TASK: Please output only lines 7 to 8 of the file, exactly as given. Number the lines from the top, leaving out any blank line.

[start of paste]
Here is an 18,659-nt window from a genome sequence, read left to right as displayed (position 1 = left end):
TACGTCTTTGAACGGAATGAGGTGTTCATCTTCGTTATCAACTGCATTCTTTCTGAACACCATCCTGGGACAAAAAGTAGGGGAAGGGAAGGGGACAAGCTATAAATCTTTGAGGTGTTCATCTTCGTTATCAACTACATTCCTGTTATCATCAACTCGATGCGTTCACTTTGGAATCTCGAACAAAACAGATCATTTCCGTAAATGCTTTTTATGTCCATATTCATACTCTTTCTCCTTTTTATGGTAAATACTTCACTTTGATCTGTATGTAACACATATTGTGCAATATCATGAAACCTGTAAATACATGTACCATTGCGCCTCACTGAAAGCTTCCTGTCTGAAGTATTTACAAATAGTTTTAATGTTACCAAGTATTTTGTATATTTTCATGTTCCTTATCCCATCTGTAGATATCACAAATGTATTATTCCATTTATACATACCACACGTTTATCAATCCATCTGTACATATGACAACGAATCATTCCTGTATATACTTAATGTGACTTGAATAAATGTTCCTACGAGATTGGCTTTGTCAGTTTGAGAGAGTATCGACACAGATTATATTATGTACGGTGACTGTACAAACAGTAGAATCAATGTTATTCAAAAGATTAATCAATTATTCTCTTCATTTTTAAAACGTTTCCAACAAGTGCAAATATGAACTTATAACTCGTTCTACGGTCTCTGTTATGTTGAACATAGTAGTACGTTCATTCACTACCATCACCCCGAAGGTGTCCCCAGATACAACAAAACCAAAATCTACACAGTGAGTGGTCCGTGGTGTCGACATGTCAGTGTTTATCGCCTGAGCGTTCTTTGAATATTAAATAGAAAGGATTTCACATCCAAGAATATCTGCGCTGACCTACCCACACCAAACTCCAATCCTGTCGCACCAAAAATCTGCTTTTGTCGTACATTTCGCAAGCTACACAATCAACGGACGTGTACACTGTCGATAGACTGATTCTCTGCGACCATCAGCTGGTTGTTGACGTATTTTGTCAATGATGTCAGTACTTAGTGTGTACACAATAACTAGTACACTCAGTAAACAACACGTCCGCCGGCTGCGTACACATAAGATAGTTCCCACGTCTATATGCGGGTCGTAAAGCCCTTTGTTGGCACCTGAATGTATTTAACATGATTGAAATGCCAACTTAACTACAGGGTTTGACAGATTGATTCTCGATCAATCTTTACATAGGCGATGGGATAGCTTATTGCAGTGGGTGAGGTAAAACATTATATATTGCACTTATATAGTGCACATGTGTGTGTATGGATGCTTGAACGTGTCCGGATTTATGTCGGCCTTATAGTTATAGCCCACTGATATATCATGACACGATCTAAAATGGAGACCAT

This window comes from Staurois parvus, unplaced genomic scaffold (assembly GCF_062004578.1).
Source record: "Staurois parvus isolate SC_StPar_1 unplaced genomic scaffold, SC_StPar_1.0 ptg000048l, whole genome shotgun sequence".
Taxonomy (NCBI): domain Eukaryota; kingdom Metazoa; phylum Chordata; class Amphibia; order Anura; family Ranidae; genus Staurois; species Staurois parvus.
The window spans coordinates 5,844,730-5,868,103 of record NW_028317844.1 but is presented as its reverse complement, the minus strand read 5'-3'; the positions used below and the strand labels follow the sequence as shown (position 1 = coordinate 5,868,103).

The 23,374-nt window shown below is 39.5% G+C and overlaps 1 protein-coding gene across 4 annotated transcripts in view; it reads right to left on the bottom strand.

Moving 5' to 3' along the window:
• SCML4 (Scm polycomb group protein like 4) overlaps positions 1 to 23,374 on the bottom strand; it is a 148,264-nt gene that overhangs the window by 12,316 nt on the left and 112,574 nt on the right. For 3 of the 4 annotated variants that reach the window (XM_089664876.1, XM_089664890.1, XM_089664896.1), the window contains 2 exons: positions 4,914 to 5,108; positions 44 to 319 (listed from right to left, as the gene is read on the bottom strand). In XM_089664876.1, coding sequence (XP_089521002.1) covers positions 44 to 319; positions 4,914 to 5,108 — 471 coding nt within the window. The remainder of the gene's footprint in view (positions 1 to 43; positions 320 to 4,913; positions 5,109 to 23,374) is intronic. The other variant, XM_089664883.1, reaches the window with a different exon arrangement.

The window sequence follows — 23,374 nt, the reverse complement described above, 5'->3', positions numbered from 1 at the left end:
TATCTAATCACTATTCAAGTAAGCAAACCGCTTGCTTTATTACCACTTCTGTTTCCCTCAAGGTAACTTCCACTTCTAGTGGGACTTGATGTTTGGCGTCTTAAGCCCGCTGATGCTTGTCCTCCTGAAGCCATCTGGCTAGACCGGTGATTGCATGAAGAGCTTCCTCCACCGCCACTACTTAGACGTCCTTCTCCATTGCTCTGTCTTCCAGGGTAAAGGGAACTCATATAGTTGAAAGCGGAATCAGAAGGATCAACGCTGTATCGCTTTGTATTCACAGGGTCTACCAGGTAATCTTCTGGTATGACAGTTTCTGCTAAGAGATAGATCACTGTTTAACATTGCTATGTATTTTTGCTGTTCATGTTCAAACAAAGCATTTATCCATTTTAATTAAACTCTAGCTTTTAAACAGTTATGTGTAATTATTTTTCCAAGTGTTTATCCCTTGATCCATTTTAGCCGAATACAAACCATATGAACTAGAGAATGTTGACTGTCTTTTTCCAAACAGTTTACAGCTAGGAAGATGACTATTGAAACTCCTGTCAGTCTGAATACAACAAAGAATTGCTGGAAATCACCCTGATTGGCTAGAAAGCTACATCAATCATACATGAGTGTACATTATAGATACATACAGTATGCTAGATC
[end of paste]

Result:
The 23,374-nt window shown below is 39.5% G+C and overlaps 1 protein-coding gene across 4 annotated transcripts in view; it reads right to left on the bottom strand.

Moving 5' to 3' along the window: